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ULC Court Cases: South Carolina Attorney General Opinions

November 5th, 2012

Introduction: Legal Precedent Important for Universal Life Church Ministers

ULC ordination legal in South Carolina

The ULC ordination is legal in South Carolina, as two attorney general opinions from the 1970's proves.

Laws that govern who are able to perform legally-recognized marriages are highly subjective and difficult to interpret; even government officials within the same county clerk’s office can have many interpretations of the implications of a single law. In situations where laws are hard to interpret, like those involving the validity of the Universal Life Church’s ordination, legal precedent is important. Legal precedent is a decision or opinion on a legal matter that has been made before. This can be in the form of court cases or societal customs.

In the State of South Carolina, ordained Universal Life Church ministers have a legal precedent that allows them to act as a wedding officiant. This precedent was set forth in two letters written by the Attorney General and Assistant Attorney General of South Carolina in 1971 and 1973, respectively. In these letters, it is made clear that in the opinion of both men, ULC ministers are able to perform legally binding marriages in that state and that the Universal Life Church is a government-recognized church.

South Carolina Attorney General Says Universal Life Church Ordination is Legal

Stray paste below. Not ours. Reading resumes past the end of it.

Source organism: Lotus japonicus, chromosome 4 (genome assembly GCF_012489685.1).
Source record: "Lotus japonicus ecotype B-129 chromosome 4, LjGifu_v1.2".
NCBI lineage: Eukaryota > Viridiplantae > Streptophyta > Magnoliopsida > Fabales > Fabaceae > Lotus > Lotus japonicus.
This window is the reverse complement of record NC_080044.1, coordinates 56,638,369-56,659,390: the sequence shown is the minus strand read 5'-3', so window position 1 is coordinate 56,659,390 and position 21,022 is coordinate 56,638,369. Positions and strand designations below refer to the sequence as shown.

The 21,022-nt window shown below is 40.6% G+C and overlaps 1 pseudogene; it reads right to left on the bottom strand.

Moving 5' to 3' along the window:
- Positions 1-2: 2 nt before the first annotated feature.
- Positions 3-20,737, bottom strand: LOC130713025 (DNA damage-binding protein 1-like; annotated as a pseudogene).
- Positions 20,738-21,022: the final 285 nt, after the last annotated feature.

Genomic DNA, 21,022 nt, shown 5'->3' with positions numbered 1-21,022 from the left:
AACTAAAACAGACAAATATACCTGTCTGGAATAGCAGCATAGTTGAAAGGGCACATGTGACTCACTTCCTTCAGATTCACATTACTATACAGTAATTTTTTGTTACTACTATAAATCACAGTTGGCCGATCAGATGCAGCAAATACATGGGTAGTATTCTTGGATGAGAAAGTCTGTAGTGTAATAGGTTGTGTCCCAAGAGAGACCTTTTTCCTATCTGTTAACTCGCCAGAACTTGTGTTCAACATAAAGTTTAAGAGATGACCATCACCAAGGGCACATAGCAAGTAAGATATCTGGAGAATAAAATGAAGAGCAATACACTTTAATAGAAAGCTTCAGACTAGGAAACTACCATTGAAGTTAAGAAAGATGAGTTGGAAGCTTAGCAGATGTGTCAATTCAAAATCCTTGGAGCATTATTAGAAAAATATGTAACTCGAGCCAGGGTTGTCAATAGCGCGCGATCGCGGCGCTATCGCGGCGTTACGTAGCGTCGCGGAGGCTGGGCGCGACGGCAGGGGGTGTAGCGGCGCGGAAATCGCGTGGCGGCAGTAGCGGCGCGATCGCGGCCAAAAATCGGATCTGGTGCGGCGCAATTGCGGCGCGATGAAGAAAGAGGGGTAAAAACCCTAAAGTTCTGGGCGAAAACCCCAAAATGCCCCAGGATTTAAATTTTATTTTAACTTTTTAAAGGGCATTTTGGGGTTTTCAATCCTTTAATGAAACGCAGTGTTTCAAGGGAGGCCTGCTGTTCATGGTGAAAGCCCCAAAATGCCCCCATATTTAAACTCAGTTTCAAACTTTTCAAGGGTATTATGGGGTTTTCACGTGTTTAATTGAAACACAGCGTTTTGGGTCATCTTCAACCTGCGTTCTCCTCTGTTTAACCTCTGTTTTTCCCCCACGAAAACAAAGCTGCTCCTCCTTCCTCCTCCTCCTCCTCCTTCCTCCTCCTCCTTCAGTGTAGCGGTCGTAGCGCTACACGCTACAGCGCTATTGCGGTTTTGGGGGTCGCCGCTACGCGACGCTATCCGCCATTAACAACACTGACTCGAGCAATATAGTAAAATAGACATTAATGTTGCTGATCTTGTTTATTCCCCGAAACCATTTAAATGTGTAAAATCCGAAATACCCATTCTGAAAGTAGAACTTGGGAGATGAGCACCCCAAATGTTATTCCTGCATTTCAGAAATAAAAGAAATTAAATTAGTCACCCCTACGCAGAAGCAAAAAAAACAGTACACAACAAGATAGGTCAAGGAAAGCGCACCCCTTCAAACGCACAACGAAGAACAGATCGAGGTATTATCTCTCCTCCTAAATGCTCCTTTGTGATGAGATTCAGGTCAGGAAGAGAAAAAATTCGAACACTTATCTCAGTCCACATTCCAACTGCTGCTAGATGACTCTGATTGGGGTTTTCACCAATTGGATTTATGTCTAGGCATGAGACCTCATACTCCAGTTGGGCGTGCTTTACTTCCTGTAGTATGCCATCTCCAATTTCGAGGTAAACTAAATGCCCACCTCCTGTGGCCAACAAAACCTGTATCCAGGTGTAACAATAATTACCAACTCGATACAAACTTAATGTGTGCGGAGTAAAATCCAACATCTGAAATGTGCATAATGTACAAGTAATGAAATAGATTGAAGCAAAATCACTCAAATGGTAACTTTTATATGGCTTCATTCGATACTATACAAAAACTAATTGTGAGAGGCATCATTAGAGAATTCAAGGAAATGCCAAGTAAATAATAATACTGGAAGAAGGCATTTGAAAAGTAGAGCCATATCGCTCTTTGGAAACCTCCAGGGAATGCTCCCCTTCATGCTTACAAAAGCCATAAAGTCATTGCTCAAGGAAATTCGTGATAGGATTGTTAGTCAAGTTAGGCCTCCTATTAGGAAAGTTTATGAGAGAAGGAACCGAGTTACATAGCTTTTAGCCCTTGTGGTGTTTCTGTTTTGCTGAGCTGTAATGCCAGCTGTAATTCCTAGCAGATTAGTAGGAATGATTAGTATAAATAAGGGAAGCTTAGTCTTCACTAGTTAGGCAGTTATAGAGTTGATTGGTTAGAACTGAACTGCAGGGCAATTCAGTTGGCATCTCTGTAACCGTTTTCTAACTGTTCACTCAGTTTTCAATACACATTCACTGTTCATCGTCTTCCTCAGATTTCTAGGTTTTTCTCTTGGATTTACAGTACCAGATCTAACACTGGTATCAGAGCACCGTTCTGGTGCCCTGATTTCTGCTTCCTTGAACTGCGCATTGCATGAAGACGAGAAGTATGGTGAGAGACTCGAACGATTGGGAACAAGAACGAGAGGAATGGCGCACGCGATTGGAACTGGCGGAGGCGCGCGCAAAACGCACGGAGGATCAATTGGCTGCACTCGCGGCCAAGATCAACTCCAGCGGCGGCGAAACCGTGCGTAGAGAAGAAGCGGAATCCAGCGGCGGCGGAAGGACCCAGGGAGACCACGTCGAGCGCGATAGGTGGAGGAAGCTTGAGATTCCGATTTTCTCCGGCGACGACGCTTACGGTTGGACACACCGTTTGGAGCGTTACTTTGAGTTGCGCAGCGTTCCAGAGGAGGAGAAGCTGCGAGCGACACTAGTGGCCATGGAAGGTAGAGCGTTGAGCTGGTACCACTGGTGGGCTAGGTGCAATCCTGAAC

Daniel R. McLeod, who was South Carolina’s Attorney General in 1971, wrote that until the Universal Life Church is proven to not be a bona fide, or legitimate, religious organization, their ordained ministers enjoy the same rights as any other recognized religious authority.

McLeod wrote that he is of the opinion that religious institutions should be “taken at face value,” and it is not in good practice to unnecessarily pry into a religious organization to check if it is bona fide. In other words, a religious organization is legitimate until proven illegitimate. The Universal Life Church therefore has legal protections under the law in South Carolina. However, the ULC would lose these protections if it were found guilty of fraud.

McLeod closes the letter by saying that in his opinion, it is better to let “a charlatan be permitted to operate” than to start disrupting religious freedom by analyzing the genuineness of all religious institutions.

Assistant Attorney General Upholds South Carolina’s Legal Precedent on the ULC

The South Carolina Assistant Attorney General in 1973, James C. Harrison, Jr., agreed with McLeod by writing that ministers of churches like the ULC are allowed to act as wedding officiants.

Harrison presented a section of South Carolina’s Code of Laws, Section 20-2, which states that only “ministers of the Gospel or accepted Jewish Rabbis and officers” can perform binding marriage ceremonies. Harrison then opined that any person recognized by their faith to be a wedding officiant is a minister of the Gospel.

So long as the Universal Life Church is a bona fide organization and its ministers are authorized by the church, they can conduct valid marriage ceremonies. Because McLeod stated that he believes the ULC to be legitimate until proven otherwise, this means ordained United Life Church ministers meet both of Harrison’s requirements.

Summary of the ULC’s Standing in South Carolina

From these letters, it is clear that South Carolina officials authorize ministers ordained by the ULC to perform valid wedding ceremonies. McLeod and Harrison point to religious freedom, privacy, and the presumption of no wrongdoing as the basis for their opinions. These concepts are integral to the U.S. legal system. If South Carolinian Universal Life Church ministers ever encounter difficulties with government officials about the validity of their ordinations, these two attorney general opinions would be integral in convincing the officials of their mistake.

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